James ‘Mad Dog ’ Mattis’ book offers plenty for China to think about
A book currently taking the reading American public as if by desert storm has a strange title and pairs an odd couple of authors: U.S. marines, now both retired. “Call Sign Chaos” is by James Mattis and his longtime colleague Bing West, and of the two, West must be the better writer because Mattis is the more famous.
Until Feb. 28, for about two years, General Mattis was secretary of defense in the Trump administration, after decades as a star marine careerist widely known as the toughest of the tough. Not for nothing was his famous moniker “Mad Dog Mattis.” High praise in marine circles.
Mad Dog may have been too much of an individualistic militarist even for President Donald Trump, which would be interesting; and while his predecessor President Barack (“No Drama”) Obama respected him, his tendency to express exactly what he thought, whether in public or at a private meeting, would put Mad Dog in No Drama’s doghouse.
His style and reputation as a commander of troops was exemplary. But few expected that he and his pal West would put together an “unputdownable” narrative of marine training and doctrine that looks set to become an instant classic.
Their work, begun years ago, is relevant to Chinese readers. Those who do not need a translated edition will be astonished by the level of detail about Marine Corps operational philosophy and doctrine, and its candor about the disturbing disconnect between the hefty war capacity of the U.S. and its declining mental capacity.
The blunt Mattis believes America’s patchwork political system is incapable of making strategically sound decisions, thus its tragic flaw of winning military battles as needed but then losing the peace when the smoke clears.
The Chinese reader will be particularly surprised to learn of the general’s unwillingness to flatly declare the infamous 1999 “accidental” bombing of the Chinese Embassy in Belgrade indisputably an accident, though Mattis himself leans towards the simplest explanation: allied incompetence — rather than a planned NATO attack.
The general’s literary tone is delightfully clear and blunt but not brutal or even bitter. On the grounds that the soldier’s profession is to serve as a subordinate of the U.S. president, not criticize him, the general has almost nothing direct to reveal about Trump; and few plaudits about any other president save Harry S. Truman and the late George H.W. Bush.
The latter is singled out for not permitting the first Iraq war (to reclaim Kuwait for the Kuwaitis) to balloon into a far wider bedlam, as did the second one under his son, known as “W.” As for Democratic presidential candidate Joe Biden, the former vice-president under Obama, the general leaves us the sense he found him admirable and amiable but stubborn.
He remains deeply crestfallen about Obama’s failure to take Syrian dictator Bashar al-Assad to task for using chemical weapons, even though this barbaric violation of international and humanitarian law had been explicitly enshrined as an uncrossable red line. “Instead,” he writes, “the President decided not to strike … This was a shot not heard around the world.”
Mattis’ own red line: “I have seen no case where weakness promotes the chance for peace.” And so he divines a direct connection to the China-U.S. relationship: “America’s reputation had been seriously weakened as a credible security partner. Within 36 hours, I received a phone call from a friendly Pacific-nation diplomat. ‘Well, Jim,’ he said, ‘I guess we’re on our own now with China.’”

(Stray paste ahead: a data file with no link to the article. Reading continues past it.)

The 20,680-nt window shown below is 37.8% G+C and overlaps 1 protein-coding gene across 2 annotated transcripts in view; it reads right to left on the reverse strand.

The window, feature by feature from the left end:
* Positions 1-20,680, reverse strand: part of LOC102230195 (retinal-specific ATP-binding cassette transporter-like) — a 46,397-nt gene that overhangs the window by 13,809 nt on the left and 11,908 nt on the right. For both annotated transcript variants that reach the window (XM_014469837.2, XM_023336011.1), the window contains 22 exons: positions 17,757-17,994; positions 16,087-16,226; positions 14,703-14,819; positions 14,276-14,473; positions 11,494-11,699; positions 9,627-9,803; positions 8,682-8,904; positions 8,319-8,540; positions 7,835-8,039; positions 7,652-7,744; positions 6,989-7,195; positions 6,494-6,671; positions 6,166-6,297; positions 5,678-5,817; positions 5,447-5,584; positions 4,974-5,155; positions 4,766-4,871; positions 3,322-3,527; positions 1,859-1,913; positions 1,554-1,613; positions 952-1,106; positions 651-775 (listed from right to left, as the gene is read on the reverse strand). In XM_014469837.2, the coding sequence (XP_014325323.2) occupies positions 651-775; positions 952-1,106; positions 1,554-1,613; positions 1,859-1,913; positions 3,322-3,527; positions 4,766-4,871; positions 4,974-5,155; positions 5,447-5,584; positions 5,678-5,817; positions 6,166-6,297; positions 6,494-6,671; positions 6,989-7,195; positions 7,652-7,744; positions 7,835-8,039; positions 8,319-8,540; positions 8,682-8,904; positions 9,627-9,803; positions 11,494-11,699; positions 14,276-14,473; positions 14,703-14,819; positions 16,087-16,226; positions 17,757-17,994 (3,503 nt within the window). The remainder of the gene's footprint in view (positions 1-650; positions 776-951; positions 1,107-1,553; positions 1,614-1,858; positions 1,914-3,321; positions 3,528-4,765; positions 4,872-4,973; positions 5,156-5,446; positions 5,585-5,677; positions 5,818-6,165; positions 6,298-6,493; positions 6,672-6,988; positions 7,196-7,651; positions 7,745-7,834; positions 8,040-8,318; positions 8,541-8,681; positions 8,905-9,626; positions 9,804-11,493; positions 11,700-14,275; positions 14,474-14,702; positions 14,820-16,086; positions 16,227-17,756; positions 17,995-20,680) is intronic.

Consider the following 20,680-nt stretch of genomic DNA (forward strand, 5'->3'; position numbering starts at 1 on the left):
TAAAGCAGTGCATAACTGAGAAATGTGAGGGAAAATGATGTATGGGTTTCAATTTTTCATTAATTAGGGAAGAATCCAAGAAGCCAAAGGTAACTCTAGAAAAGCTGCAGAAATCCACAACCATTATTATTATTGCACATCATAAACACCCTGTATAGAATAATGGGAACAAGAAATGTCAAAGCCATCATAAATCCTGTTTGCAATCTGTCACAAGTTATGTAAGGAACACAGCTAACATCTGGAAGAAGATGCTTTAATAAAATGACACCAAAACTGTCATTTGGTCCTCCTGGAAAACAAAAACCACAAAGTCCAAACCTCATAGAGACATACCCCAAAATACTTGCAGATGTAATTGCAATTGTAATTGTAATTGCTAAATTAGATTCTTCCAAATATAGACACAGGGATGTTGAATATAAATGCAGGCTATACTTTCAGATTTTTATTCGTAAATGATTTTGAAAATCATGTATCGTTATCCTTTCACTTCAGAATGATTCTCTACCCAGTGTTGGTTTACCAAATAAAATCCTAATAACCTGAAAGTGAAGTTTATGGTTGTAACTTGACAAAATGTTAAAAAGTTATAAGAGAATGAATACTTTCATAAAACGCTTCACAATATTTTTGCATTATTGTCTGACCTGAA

Against the background of lengthy combat service in Asia — Vietnam, Afghanistan and Iraq — the general is gripped by no doubt about the China threat, despite his respect for his sometime-tutor Henry Kissinger, whose wisely nuanced views on China somehow seem to escape almost everyone in the U.S. these days, especially along our New York-Washington echo chamber.
The problem for China, it seems, is that by standing toe-to-toe with the U.S., especially over the tariff war (which, I concur, is totally idiotic), President Xi Jinping’s ever-hardening image discolors the overall image of contemporary China, intended or not.
Is a Sino-U.S. clash indeed in our destiny? If so, then Chinese military leaders must absolutely read Mattis’ book. They need to understand that America has not “grown soft” and that if they want a fight, there are other “mad dogs” in our military well prepared to join the battle.
Details about marine training and systemic inter-service joint action receive plenty of attention, as do philosophies of troop management. Without yielding any military secrets, the book offers plenty for China to think about.
But the book should also wake up America to the suggestion that China surely has in its ranks its own very capable “mad dogs,” that China’s young people and elder commanders will fight equally bravely for what they believe in, and that Chinese commanders, unlike some of the Taliban militarists Mattis writes about, are anything but “dumber than a bucket of rocks.”
For their part, Americans are looking for strong but sensible and coherent leadership. This is why many see in Mattis what earlier generations saw in George Patton, Douglas MacArthur and Dwight D. Eisenhower. “Only the dead have seen the last of war,” writes our current hero general.
May they all rest in peace; but cannot we find Chinese and American leaders who are willing to give the war option a long, well-deserved rest and instead work like mad dogs of peace to help the world escape apocalypse?
The prolific writer H.G. Wells, who even penned a pair of books on “recreational” war games, foresaw that China would soon rival both the United States and Europe. He left us with this thought: “Human history becomes more and more a race between education and catastrophe.”